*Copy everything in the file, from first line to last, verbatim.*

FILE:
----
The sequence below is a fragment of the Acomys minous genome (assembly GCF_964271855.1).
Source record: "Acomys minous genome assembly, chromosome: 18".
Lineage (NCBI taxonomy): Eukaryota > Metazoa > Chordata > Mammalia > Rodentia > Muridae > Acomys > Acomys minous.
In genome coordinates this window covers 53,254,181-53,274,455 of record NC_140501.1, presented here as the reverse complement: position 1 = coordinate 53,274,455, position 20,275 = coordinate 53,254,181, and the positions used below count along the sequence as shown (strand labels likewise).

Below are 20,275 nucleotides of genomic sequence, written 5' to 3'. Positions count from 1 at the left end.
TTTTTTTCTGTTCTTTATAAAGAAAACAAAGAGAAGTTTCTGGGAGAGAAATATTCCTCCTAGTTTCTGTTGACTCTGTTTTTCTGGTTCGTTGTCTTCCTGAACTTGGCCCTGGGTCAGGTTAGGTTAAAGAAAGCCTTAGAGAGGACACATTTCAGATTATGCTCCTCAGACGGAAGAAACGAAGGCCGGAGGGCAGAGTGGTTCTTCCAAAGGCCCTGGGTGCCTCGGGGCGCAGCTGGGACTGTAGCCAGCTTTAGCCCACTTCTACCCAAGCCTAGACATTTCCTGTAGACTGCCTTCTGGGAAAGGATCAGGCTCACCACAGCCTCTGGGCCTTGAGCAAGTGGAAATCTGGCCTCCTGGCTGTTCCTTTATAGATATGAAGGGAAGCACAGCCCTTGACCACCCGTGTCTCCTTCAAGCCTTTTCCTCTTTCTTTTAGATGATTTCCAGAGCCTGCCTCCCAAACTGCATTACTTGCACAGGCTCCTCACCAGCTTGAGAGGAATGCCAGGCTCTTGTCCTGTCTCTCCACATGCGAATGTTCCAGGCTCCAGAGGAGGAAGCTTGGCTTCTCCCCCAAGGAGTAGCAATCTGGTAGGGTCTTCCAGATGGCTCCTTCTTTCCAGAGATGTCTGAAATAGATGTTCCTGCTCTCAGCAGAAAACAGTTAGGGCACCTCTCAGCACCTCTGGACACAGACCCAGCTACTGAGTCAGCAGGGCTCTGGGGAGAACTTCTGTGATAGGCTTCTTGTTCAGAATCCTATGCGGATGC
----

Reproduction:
The sequence below is a fragment of the Acomys minous genome (assembly GCF_964271855.1).
Source record: "Acomys minous genome assembly, chromosome: 18".
Lineage (NCBI taxonomy): Eukaryota > Metazoa > Chordata > Mammalia > Rodentia > Muridae > Acomys > Acomys minous.
In genome coordinates this window covers 53,254,181-53,274,455 of record NC_140501.1, presented here as the reverse complement: position 1 = coordinate 53,274,455, position 20,275 = coordinate 53,254,181, and the positions used below count along the sequence as shown (strand labels likewise).

Below are 20,275 nucleotides of genomic sequence, written 5' to 3'. Positions count from 1 at the left end.
TTTTTTTCTGTTCTTTATAAAGAAAACAAAGAGAAGTTTCTGGGAGAGAAATATTCCTCCTAGTTTCTGTTGACTCTGTTTTTCTGGTTCGTTGTCTTCCTGAACTTGGCCCTGGGTCAGGTTAGGTTAAAGAAAGCCTTAGAGAGGACACATTTCAGATTATGCTCCTCAGACGGAAGAAACGAAGGCCGGAGGGCAGAGTGGTTCTTCCAAAGGCCCTGGGTGCCTCGGGGCGCAGCTGGGACTGTAGCCAGCTTTAGCCCACTTCTACCCAAGCCTAGACATTTCCTGTAGACTGCCTTCTGGGAAAGGATCAGGCTCACCACAGCCTCTGGGCCTTGAGCAAGTGGAAATCTGGCCTCCTGGCTGTTCCTTTATAGATATGAAGGGAAGCACAGCCCTTGACCACCCGTGTCTCCTTCAAGCCTTTTCCTCTTTCTTTTAGATGATTTCCAGAGCCTGCCTCCCAAACTGCATTACTTGCACAGGCTCCTCACCAGCTTGAGAGGAATGCCAGGCTCTTGTCCTGTCTCTCCACATGCGAATGTTCCAGGCTCCAGAGGAGGAAGCTTGGCTTCTCCCCCAAGGAGTAGCAATCTGGTAGGGTCTTCCAGATGGCTCCTTCTTTCCAGAGATGTCTGAAATAGATGTTCCTGCTCTCAGCAGAAAACAGTTAGGGCACCTCTCAGCACCTCTGGACACAGACCCAGCTACTGAGTCAGCAGGGCTCTGGGGAGAACTTCTGTGATAGGCTTCTTGTTCAGAATCCTATGCGGATGC